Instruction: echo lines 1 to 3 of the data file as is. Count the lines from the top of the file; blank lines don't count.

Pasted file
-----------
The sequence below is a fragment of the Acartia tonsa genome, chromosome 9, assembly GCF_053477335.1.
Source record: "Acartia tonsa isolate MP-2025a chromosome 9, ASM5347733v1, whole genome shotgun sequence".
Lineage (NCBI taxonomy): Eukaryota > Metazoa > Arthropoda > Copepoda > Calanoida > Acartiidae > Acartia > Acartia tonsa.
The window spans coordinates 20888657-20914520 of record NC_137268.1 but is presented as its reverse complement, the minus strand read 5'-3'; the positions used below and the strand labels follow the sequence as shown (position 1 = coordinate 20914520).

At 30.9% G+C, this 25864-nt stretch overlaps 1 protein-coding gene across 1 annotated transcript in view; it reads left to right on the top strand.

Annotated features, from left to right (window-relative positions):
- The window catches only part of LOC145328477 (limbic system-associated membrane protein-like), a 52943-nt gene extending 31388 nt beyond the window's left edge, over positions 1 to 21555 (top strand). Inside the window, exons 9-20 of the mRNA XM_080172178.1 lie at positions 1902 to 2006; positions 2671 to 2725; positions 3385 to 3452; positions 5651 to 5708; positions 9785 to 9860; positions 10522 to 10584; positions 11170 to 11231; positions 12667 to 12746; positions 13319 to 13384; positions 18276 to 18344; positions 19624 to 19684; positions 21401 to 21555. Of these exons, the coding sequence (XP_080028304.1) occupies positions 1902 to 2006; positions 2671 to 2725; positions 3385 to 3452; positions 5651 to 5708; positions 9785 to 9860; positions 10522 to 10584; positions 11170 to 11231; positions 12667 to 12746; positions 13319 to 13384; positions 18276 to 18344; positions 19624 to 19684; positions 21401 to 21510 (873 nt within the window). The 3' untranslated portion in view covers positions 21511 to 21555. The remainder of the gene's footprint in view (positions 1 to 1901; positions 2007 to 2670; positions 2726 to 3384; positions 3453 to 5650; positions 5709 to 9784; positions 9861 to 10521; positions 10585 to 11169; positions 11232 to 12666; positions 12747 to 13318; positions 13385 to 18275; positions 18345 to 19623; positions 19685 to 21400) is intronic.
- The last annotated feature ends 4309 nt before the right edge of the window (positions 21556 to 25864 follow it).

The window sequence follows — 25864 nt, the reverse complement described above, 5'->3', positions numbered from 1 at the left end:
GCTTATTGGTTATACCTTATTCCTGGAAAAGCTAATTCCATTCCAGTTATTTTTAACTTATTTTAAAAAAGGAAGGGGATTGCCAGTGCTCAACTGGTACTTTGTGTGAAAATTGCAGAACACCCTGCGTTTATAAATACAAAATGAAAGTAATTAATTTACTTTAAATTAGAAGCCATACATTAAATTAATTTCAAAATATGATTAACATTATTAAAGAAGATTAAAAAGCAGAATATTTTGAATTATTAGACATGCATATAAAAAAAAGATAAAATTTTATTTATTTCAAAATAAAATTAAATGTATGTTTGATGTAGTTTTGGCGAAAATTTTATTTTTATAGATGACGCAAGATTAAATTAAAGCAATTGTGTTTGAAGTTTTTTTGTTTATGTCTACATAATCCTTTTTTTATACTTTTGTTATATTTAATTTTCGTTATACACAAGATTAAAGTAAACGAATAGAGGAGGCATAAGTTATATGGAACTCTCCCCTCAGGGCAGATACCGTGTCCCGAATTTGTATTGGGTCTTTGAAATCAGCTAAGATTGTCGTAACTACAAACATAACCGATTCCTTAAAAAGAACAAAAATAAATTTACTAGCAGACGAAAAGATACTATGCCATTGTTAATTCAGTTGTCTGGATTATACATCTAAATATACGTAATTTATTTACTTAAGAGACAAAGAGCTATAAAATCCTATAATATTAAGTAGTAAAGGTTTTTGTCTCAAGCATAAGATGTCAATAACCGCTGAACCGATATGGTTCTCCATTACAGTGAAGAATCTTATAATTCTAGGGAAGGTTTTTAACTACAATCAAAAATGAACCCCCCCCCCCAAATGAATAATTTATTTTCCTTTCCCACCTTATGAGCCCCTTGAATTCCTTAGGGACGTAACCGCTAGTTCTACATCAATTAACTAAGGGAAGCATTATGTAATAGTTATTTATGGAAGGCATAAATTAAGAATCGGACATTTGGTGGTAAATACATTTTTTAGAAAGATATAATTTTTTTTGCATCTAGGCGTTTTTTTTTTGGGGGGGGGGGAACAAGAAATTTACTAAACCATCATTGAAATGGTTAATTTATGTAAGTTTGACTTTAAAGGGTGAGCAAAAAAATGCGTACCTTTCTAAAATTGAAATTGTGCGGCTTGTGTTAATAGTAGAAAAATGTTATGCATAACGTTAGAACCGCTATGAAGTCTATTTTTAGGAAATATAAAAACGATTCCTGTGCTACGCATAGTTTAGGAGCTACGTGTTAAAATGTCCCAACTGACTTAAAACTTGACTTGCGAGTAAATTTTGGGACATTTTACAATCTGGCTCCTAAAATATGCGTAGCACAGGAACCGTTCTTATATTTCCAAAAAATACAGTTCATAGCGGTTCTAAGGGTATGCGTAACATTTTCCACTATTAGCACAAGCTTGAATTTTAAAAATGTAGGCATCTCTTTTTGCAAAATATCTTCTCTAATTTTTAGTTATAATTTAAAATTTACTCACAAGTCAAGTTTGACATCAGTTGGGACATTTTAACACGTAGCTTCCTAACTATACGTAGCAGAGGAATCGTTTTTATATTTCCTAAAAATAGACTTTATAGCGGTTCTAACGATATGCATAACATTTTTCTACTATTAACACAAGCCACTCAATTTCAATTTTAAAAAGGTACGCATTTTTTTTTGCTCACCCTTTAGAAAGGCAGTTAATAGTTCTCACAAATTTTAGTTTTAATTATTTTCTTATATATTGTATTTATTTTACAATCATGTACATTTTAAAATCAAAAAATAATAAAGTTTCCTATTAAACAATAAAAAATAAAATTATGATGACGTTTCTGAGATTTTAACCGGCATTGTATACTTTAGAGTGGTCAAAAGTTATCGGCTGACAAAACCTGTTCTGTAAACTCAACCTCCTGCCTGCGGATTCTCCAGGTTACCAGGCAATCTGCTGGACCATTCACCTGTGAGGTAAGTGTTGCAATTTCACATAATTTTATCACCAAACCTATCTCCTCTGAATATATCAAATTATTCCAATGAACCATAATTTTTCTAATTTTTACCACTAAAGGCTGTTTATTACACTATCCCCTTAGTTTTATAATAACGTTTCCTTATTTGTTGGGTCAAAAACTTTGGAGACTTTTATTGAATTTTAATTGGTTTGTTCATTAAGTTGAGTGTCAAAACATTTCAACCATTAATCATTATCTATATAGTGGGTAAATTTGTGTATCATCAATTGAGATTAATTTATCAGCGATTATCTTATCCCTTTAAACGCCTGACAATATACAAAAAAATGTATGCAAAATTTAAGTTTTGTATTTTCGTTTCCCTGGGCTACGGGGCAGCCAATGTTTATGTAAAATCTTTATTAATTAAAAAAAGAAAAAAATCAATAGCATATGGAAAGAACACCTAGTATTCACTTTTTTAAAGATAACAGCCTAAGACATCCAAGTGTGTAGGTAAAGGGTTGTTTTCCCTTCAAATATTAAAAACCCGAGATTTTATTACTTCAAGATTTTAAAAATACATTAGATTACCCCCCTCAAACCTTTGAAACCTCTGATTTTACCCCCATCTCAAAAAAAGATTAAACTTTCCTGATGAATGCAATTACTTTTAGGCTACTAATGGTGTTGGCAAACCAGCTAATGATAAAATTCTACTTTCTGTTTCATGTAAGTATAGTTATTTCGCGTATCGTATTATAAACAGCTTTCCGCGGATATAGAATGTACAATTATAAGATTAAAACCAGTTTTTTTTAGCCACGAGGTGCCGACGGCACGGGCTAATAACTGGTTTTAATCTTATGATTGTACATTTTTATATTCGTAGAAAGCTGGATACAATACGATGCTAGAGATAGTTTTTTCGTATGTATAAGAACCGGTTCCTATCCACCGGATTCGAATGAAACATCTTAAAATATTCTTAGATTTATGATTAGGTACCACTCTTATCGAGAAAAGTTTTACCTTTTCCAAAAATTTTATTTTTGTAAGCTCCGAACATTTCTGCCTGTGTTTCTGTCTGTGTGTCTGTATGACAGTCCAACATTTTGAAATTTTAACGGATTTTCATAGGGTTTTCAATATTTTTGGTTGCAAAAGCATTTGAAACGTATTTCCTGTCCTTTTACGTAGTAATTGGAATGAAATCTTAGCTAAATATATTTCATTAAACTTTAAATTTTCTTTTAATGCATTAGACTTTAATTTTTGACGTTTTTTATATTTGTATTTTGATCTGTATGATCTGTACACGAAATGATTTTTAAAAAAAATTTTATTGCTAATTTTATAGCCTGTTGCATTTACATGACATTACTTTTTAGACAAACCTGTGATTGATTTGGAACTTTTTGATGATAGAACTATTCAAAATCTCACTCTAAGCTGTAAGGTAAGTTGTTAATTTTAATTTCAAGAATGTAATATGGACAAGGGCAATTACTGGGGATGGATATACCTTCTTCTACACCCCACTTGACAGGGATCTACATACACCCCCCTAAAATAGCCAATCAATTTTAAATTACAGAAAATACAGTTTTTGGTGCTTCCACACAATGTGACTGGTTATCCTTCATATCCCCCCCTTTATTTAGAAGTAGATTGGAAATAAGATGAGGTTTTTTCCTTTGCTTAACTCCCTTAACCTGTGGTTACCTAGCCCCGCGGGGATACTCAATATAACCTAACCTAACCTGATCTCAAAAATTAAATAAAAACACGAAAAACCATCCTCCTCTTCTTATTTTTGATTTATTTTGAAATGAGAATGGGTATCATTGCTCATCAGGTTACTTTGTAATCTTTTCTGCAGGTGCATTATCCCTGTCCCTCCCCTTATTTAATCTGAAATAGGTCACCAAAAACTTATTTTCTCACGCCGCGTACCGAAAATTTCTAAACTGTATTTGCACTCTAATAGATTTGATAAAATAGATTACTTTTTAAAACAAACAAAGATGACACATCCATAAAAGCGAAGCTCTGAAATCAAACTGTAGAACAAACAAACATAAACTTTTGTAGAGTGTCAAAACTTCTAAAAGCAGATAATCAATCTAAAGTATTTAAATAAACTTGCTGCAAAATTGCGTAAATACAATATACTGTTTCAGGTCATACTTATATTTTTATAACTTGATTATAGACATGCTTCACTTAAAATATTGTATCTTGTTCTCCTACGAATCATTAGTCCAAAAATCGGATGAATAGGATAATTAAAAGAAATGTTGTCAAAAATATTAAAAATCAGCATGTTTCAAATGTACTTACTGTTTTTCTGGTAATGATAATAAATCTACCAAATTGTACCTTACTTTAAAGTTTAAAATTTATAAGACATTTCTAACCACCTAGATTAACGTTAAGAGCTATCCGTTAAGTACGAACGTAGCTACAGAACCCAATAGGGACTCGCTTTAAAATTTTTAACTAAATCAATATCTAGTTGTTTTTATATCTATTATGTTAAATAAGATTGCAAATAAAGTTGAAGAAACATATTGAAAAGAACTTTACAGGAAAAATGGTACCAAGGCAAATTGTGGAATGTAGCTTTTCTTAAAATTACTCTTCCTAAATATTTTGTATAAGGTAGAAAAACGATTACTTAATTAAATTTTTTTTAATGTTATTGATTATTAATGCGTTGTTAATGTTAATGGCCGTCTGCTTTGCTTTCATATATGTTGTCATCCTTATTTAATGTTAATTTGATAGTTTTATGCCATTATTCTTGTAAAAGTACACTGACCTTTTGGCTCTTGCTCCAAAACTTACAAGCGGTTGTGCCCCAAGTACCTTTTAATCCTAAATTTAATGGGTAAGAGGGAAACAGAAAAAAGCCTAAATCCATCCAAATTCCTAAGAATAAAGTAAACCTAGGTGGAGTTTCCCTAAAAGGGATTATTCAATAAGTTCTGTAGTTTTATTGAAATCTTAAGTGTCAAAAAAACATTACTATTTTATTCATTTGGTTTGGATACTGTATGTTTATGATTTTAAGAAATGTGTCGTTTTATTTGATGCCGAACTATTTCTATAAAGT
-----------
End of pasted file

The sequence below is a fragment of the Acartia tonsa genome, chromosome 9, assembly GCF_053477335.1.
Source record: "Acartia tonsa isolate MP-2025a chromosome 9, ASM5347733v1, whole genome shotgun sequence".
Lineage (NCBI taxonomy): Eukaryota > Metazoa > Arthropoda > Copepoda > Calanoida > Acartiidae > Acartia > Acartia tonsa.